Larry Bassett's Reviews > About Face: Military Resisters Turn Against War

About Face by Buff Whitman-Bradley
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Jan 24, 12

bookshelves: war, social-action
Read from January 23 to 24, 2012 — I own a copy

It is very hard to go up against the U.S. Government. That should be no surprise to anyone. I once made that stand and it took courage and determination and lots of support from other people. More on that in a bit. Courage to Resist is the story of 25 soldiers who found the courage to say "no" to the most powerful military in the world.

Now, try to imagine someone in the military deciding to go against his training to speak out against what he is being ordered to do. I say “he” because, no matter how much we hear about women in the military, it is still very predominantly men. “Currently, women … make up about 14 percent of the Active Army.” (Source: http://www.army.mil/women/ )

The male draft ended in 1973. “A total of 1,857,304 men were drafted between August 1964 and February 1973, drawing from the pool of men born on or before 1955.” (Source: http://www.nndb.com/event/806/000140386/ ) When I faced the draft when I turned 18 in 1964, I was first 2-S (Deferment for college student under age 24) and then 3-A (Dependency deferment) because I was married and had a child.

For a brief time between those two deferments, I was 1-A and subject to the draft lottery. I received my 3-A deferment when my son was born in July 1966. During the several months I was 1-A I thought a lot about what I would do if I were drafted. Could I actually serve in the military and potentially kill another human being? I didn’t think so but this was not necessarily a thinking decision.

I gave serious consideration to fleeing to Canada, the choice many young men made during the war in Vietnam. My life would have been radically altered if I had pursed that option. I was nineteen at the time and my pacifist and anti-war beliefs were still in formation. At that time conscientious objector status was only being granted to those with religious opposition to all wars. I would not have qualified since I was not a member of one of the historic peace churches. I never gave any consideration to enlisting and am not certain what I would have done if drafted. That time was my most significant fork in the road in my life to this very day. And I was just a kid.

Although I did not have to battle the military draft system in 1964-66, I did find myself sued by the Federal Government in 1985 (U.S.A. v. Bassett, Civil Action No. CV-84-4998) for refusing to cooperate with the Internal Revenue Service in collecting federal income taxes that I had refused to pay as a conscientious military tax objector. I found myself conscientiously unable to voluntarily pay these taxes because such a large percent of them would be used to finance militarism and nuclear weapons. After a year of sometimes harrowing and sometimes elating events, I avoided jail for contempt of court and won the case. My time to stand up and be counted had come twenty years after my confrontation with the draft.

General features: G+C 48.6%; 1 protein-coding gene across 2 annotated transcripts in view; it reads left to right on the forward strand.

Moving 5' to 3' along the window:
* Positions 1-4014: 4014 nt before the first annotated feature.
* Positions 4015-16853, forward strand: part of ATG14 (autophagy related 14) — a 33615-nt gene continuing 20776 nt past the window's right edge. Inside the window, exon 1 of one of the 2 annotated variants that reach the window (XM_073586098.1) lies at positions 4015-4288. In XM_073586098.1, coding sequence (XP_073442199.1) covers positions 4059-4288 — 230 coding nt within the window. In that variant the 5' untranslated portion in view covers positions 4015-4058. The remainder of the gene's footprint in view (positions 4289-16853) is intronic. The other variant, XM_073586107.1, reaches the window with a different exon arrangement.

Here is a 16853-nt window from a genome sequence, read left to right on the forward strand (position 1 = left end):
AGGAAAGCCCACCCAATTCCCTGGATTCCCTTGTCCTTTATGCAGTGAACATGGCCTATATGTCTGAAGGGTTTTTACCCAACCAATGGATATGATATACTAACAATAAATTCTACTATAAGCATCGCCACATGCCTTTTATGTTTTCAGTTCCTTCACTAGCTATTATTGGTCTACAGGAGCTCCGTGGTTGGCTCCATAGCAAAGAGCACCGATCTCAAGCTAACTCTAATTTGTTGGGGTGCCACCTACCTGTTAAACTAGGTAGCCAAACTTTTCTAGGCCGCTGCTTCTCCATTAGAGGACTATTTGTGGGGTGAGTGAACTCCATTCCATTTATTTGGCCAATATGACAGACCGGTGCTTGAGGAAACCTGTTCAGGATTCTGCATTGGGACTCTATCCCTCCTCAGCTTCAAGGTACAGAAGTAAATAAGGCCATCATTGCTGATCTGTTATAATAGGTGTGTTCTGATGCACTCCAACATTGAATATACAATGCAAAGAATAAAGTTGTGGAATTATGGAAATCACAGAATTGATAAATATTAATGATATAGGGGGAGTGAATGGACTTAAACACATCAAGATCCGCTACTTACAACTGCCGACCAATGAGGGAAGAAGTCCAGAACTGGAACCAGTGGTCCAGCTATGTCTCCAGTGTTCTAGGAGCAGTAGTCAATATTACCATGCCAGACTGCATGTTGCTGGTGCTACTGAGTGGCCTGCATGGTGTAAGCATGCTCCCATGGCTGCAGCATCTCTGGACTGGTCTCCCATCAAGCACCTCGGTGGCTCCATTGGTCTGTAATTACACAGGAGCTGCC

In About Face you will read about men and women who volunteered for the military but who changed their minds when they understood what they were being ordered to do. I can both identify with those men and realize I have no way of knowing just how they feel as they experience the full force of the U.S. military where the goal is to train men to be able to kill other men. Many of the examples in the book dealt with soldiers who attempted to obtain conscientious objector status to be released from the military or who went AWOL to Canada.

The stories of over 25 soldiers (including four women) and their struggles with separating from the military are told in their own words. Quite a few were seventeen years old when they signed up and one was a graduate of the air force military academy in Colorado. The confusion and angst comes through loud and clear in most of the stories that are told in their own words transcribed from telephone interviews with Courage to Resist volunteers or staff. The stories are both moving and chilling as you realize that many of the soldiers are just kids. Just confused kids, many coming from complicated and even distressing home lives.

Courage to Resist: Military Resisters Turn Against War, published at the end of 2011, is about as up to date as you will find in print about the struggle of soldiers who find they cannot go or return to Iraq and Afghanistan to participate in war. But this is a constantly evolving arena with the ongoing story of whistle blower Bradley Manning and others who have found the courage like Daniel Ellsberg to speak truth to the most massive military power in the world.

I give Courage to Resist five stars and encourage you to read it. The book is available at the web site http://couragetoresist.org/news/924-a... . This is the first time in a while I have read a book in less than 24 hours.
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Reading Progress

01/23/2012 page 10
4.0% "Well, the core issue is always education. You can't have successful activism without a public that understands what you are doing. That's the tactical lesson that activists have to internalize and grasp."

Comments (showing 1-1 of 1) (1 new)

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message 1: by Bennet (new) - added it

Bennet Great review, Larry. I've added this to my to do list.


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